Each time I entered the woods, leaving the mental expanses of endless Texas parking lots and cow pastures both, crunching oak leaves underfoot (California style, with the dry leaves and a dusty forest floor), I was also carried through the humid Southern climes and up through the Eastern Seaboard to New England. This sensation was particularly strong when turning back, as the sun set: deciduous branches and twigs entwined against hazy oranges and purples, with the sun making fractals through November tree-bones; it bored into me things past and left behind. New England things. A soft breeze came through, though, too warm for a Northeastern fall and vaguely reminiscent of my teen years in Southern California. I felt as if I could, after years of regarding this town with an attitude slightly nicer than veiled contempt, finally understand this place. It became a patch, a more grounded home.

There was a large pecan tree in the middle of my favorite field, at the last bend in a little deer path. The warm breeze, the things past, the light on that tree made me see how it would be possible to grow up here, in Brazos County, with a deep love for this place and county and country. I imagined a whole different childhood, possibilities. Perhaps the usual – games with other kids in your neighborhood, a first kiss, or a breakup, under that tree – or maybe more along the lines of what I was conjuring: an elusive, non-verbal happiness with who you are and where you come from. These were not my histories, as I stood there, alone with the pecan tree and the breeze, tiptoeing on the skin of the temporary.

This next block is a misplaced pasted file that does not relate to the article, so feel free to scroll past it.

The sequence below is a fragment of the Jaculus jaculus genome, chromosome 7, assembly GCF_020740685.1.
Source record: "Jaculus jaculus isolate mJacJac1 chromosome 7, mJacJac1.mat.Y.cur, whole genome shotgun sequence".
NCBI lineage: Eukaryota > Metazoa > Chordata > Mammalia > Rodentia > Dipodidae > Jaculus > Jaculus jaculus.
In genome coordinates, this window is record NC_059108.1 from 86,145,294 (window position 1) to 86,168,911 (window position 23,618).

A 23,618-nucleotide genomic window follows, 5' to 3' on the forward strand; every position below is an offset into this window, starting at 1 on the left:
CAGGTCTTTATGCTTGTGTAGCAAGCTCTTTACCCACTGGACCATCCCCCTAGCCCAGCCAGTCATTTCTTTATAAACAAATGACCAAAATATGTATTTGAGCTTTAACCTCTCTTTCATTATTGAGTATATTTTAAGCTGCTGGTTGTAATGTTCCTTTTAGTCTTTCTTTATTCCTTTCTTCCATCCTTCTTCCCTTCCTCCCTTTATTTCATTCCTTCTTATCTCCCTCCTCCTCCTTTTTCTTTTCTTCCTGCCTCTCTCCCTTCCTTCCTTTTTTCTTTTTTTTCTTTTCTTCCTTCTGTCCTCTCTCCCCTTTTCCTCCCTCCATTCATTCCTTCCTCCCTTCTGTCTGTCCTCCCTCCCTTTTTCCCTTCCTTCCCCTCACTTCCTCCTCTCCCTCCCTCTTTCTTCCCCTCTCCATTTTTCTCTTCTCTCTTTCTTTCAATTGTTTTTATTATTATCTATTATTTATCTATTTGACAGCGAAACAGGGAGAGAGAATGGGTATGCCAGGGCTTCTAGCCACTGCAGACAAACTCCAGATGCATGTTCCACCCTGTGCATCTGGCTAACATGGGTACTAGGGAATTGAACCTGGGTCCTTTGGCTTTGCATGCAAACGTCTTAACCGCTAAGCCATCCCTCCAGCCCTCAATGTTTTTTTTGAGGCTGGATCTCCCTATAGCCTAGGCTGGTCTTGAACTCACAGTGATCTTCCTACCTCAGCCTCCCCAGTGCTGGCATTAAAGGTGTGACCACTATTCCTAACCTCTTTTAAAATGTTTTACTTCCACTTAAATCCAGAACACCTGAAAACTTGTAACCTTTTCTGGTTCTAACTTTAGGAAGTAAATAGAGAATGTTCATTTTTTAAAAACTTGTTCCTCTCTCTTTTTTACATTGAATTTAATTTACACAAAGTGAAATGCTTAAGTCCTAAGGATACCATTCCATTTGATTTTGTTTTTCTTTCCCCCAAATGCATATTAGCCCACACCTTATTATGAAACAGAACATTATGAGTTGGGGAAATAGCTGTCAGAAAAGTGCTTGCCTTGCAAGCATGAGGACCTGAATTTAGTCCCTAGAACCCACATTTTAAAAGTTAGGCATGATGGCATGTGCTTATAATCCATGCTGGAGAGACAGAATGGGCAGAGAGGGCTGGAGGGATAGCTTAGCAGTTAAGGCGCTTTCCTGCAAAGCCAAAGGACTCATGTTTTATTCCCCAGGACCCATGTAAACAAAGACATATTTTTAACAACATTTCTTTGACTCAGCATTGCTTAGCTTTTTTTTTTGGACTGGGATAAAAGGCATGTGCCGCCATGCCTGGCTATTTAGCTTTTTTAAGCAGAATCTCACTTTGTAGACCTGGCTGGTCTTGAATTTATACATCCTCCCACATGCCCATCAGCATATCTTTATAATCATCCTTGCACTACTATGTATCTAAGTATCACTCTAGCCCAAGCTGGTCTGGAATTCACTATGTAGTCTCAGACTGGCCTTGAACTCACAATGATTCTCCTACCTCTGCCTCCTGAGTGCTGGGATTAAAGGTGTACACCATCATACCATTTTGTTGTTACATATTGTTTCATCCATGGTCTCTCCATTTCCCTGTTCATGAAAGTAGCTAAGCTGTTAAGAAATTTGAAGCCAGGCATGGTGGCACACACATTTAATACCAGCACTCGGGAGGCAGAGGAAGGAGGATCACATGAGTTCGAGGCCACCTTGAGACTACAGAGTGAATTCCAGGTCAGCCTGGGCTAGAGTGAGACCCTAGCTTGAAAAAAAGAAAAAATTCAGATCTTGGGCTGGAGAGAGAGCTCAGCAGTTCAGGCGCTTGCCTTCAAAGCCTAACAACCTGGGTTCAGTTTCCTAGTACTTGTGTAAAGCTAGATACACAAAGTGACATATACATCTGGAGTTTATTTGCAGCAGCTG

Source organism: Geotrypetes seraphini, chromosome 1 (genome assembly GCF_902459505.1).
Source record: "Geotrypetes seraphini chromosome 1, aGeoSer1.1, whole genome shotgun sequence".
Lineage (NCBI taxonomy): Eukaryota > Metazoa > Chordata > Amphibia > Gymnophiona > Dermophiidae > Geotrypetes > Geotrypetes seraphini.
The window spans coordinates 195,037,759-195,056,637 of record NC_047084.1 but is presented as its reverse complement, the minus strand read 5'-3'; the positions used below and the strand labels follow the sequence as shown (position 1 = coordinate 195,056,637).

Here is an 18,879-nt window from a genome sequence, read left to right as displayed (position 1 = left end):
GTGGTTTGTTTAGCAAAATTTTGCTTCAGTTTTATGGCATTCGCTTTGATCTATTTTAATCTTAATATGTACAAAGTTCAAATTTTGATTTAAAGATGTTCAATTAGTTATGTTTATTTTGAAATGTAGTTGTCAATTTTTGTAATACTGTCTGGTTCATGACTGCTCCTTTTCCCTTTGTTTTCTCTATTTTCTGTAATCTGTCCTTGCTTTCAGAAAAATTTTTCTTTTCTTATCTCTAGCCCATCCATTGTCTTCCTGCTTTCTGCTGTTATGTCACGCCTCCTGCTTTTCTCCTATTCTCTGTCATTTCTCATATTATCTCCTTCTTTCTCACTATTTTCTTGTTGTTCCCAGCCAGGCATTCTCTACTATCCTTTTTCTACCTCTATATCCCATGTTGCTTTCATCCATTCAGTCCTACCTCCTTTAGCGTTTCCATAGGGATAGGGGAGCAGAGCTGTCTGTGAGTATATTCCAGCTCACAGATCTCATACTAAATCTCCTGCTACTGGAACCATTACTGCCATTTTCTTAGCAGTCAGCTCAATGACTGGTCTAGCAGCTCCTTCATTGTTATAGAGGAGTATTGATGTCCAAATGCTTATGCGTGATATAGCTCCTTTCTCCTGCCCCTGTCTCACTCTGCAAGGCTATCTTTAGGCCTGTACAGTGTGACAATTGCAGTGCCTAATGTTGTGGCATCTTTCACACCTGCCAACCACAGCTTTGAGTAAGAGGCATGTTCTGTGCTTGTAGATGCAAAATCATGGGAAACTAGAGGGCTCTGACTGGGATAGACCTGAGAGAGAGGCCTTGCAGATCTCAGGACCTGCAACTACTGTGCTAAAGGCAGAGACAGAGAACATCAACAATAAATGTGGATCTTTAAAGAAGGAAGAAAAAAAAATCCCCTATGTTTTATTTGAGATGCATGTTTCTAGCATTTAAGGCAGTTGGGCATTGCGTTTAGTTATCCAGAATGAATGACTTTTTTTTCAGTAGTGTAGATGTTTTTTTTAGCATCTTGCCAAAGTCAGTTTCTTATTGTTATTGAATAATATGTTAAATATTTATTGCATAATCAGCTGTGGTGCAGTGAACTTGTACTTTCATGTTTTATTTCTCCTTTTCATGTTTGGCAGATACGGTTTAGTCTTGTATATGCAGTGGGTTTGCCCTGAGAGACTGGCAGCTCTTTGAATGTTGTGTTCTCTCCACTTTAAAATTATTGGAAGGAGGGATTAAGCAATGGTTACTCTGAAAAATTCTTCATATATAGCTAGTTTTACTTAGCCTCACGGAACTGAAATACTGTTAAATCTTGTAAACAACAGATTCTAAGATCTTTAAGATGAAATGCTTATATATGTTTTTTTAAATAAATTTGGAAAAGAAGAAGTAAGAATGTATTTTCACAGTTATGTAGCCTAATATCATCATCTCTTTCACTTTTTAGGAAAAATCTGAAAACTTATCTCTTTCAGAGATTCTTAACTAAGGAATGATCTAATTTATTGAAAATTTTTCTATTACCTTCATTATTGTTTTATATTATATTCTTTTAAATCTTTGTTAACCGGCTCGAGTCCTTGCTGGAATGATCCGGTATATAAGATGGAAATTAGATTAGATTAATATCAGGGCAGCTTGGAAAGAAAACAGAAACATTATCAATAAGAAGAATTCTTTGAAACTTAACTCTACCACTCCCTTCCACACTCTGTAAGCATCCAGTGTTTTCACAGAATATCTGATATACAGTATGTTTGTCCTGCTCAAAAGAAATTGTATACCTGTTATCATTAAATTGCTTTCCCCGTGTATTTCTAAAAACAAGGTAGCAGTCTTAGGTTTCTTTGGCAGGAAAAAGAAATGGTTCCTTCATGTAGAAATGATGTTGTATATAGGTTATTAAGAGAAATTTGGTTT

Image: 4 sketches of a Barred Owl, ink on paper.

7 Responses to “Bedrock, and a Barred Owl”

  1. What a lovely sketch. I do not think I’ve seen a barred owl in the wild yet. All my owls are great horned or barn.